I thought I had exhausted every possible way to meet members of the opposite sex: blind dates and JDates, fishing for invitations to big Hollywood parties and intimate dinner gatherings. I joined art groups in the hopes of finding like-minded women while shrouding myself in a veneer of respectability.
I thought I'd tried everything until I was in Chicago last year and my friend Doug introduced me to his beautiful new bride, Sara. "How did you two meet?" I asked. It's always a good icebreaker and you tend to get a lot of juicy details out of one seemingly innocent question.
Sara was a statuesque redhead with miles of corkscrew curls and warm brown eyes who taught science at a public high school. She said she was fed up with the random nature of dating, and decided to impose some scientific controls on the process -- much as she instructed her students to do in their laboratory assignments. "There's nothing scientific about going out to certain places -- a gym or a bar -- and hoping that Mr. Right happens into the same place at the same time and happens to notice you," she explained. She wanted to level the playing field and, in so doing, take more control of the results herself.
The grand experiment began when she took out an ad in the personals section of the local free weekly, describing herself and the kind of man she'd like to meet in broad, poetic terms. The gentlemen were to call a voice-mail box and leave a message. By the end of the week, she received almost 100 replies. Half of those guys didn't merit a call back for one reason or another -- didn't like the sound of their voice, they were calling from prison, whatever. She cut another 50 percent of the remaining contestants after a five-minute conversation, which she diligently clocked with an egg timer.
If the fellow made it past the phone interview, he was to meet her at a certain coffee place near the high school. She always arrived a little early, grabbed the same table, ordered the same drink (grande skinny no foam decaf caramel latté), and proceeded to ask each of the applicants the same list of questions. By creating a constant environment, she reasoned, the guy's personality was isolated and could be compared, apples to apples, with the other candidates.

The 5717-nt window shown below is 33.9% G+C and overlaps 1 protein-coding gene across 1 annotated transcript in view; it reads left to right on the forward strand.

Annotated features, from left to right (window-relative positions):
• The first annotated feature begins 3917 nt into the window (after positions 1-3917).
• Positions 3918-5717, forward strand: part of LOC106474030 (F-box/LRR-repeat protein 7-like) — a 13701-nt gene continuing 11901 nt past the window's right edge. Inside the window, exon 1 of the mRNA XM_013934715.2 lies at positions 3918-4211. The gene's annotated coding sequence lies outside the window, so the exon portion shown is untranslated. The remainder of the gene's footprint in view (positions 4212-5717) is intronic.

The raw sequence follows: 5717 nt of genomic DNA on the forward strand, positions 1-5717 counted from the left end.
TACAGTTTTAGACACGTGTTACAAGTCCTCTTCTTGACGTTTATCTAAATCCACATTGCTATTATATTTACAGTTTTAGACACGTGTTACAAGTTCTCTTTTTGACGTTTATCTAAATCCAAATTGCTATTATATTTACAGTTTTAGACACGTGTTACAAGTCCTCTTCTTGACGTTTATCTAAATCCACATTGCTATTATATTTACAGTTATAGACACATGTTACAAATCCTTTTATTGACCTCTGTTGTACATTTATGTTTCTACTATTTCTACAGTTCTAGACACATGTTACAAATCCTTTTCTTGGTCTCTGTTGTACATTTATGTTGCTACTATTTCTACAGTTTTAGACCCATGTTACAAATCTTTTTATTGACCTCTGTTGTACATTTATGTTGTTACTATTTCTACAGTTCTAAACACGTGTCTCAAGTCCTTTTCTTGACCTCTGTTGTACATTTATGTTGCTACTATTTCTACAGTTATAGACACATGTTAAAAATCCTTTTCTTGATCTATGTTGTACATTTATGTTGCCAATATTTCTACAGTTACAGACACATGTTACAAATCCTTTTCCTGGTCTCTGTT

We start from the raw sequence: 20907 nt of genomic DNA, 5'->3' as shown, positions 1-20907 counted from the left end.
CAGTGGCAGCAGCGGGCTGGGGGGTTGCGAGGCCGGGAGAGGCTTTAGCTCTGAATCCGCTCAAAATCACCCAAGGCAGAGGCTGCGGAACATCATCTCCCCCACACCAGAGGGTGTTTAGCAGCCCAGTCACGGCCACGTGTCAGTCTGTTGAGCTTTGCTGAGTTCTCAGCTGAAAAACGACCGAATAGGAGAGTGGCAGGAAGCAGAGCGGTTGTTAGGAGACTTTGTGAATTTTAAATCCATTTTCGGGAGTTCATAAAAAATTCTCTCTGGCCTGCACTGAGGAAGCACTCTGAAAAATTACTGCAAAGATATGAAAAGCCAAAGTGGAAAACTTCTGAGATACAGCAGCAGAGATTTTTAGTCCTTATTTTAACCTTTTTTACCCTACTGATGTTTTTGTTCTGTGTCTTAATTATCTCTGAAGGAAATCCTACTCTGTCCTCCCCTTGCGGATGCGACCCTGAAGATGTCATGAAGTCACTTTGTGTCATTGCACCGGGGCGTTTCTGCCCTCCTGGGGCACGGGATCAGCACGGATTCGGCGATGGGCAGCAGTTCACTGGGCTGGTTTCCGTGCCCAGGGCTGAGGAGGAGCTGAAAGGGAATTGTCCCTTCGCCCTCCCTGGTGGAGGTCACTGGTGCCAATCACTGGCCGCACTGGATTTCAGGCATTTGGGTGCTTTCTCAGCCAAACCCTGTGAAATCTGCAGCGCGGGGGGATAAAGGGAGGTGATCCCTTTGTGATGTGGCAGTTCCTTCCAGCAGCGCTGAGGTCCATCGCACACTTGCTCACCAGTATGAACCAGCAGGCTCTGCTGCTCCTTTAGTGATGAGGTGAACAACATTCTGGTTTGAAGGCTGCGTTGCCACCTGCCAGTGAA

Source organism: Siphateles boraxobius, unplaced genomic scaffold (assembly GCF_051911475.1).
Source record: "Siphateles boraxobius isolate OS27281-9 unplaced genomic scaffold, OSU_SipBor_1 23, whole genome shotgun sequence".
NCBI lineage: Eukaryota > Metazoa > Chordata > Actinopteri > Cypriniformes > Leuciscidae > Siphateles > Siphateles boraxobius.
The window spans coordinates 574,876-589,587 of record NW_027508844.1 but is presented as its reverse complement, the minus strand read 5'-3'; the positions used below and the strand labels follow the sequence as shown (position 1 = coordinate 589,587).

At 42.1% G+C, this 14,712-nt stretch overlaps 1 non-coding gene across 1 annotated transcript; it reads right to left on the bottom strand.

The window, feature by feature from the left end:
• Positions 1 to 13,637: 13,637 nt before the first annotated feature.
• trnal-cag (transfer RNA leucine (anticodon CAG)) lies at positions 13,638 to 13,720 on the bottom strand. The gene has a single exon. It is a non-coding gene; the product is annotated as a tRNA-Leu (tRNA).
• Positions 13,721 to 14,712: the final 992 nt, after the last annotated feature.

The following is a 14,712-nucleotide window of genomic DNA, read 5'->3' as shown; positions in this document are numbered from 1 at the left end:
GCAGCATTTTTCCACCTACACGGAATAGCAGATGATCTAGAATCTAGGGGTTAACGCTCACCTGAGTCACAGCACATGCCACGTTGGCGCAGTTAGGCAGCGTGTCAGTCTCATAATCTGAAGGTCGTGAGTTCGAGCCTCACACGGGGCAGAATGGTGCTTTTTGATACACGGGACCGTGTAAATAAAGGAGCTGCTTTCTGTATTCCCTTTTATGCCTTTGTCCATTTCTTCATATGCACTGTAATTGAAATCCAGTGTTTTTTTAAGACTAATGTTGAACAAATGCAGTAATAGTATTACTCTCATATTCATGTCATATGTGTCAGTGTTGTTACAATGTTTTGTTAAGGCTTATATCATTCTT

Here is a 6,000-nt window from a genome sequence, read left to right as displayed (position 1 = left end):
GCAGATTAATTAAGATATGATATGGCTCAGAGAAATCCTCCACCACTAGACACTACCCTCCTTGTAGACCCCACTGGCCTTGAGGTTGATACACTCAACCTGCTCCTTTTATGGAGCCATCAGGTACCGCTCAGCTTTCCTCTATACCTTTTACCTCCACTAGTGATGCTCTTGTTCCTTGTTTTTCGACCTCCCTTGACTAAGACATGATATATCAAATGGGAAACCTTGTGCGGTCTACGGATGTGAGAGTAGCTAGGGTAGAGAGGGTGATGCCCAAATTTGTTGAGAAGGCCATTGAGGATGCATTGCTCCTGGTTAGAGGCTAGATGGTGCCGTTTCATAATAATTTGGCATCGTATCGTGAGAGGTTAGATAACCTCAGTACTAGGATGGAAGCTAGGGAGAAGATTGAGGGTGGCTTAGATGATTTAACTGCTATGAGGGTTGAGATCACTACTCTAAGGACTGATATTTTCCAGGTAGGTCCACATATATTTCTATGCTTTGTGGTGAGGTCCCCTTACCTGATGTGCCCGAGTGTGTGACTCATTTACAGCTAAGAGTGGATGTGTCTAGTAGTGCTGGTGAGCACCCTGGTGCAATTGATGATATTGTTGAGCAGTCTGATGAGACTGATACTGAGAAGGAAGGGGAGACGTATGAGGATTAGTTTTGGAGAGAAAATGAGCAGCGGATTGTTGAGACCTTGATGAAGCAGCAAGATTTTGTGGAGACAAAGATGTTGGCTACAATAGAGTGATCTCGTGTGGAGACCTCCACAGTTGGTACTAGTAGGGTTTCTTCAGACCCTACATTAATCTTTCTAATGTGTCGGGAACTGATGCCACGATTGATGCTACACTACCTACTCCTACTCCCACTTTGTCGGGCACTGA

"What's the worst question you asked?"
She thought for a minute, going over the printed list of questions in her mind and said, "What is the worst thing your ex-girlfriends would say about you?"
"That's easy," I said. "I didn't marry them."
Clearly, Doug had succeeded where I just failed.
"So far this sounds pretty much like a job interview or a casting call," I said.
"Exactly. You only want one person to get the part, but you have to start with as large a field as possible, then whittle it down on the basis of their qualifications and sensibilities. Some of these guys don't show too well on first look, so you've got to keep an open mind. You have to think: Who could stretch to play the role? I mean, John Travolta as a hit man?"
A good "audition" merited a "callback" for an evening date; also-rans got a firm handshake and a casting director's icy "thank you." Either way, Sara was back in class for seventh period and inconvenienced to the very reasonable tune of $3.25.
Doug had never answered a personal ad before, but he and Sara really hit it off. They ran away together, got engaged and got married in short order. It was a storybook romance on the one hand, and a testament to the rigors of empirical scientific experimentation on the other. They split up six months later. In Hollywood speak, they had "creative differences."
Unfortunately for old Doug, he was so blinded by the sexy scientist routine, he never thought to turn the tables and make her fill out a questionnaire. If he had, he would've known the worst thing her ex-husband and every one of her ex-boyfriends would say about her is that she's plumb crazy. Loco en la cabeza. If the courtship was with Dr. Jekyll, the marriage was to Mrs. Hyde.
I bring all of this up because it now becomes clear that science doesn't necessarily work for everything -- especially in the field of personal chemistry.
The last time I spoke with Doug, I asked him what he was planning on doing now that he's given up his interest in the scientific method. "What's the opposite of science?" he asked.
"Faith?" I offered.
"No," he said. "Voodoo."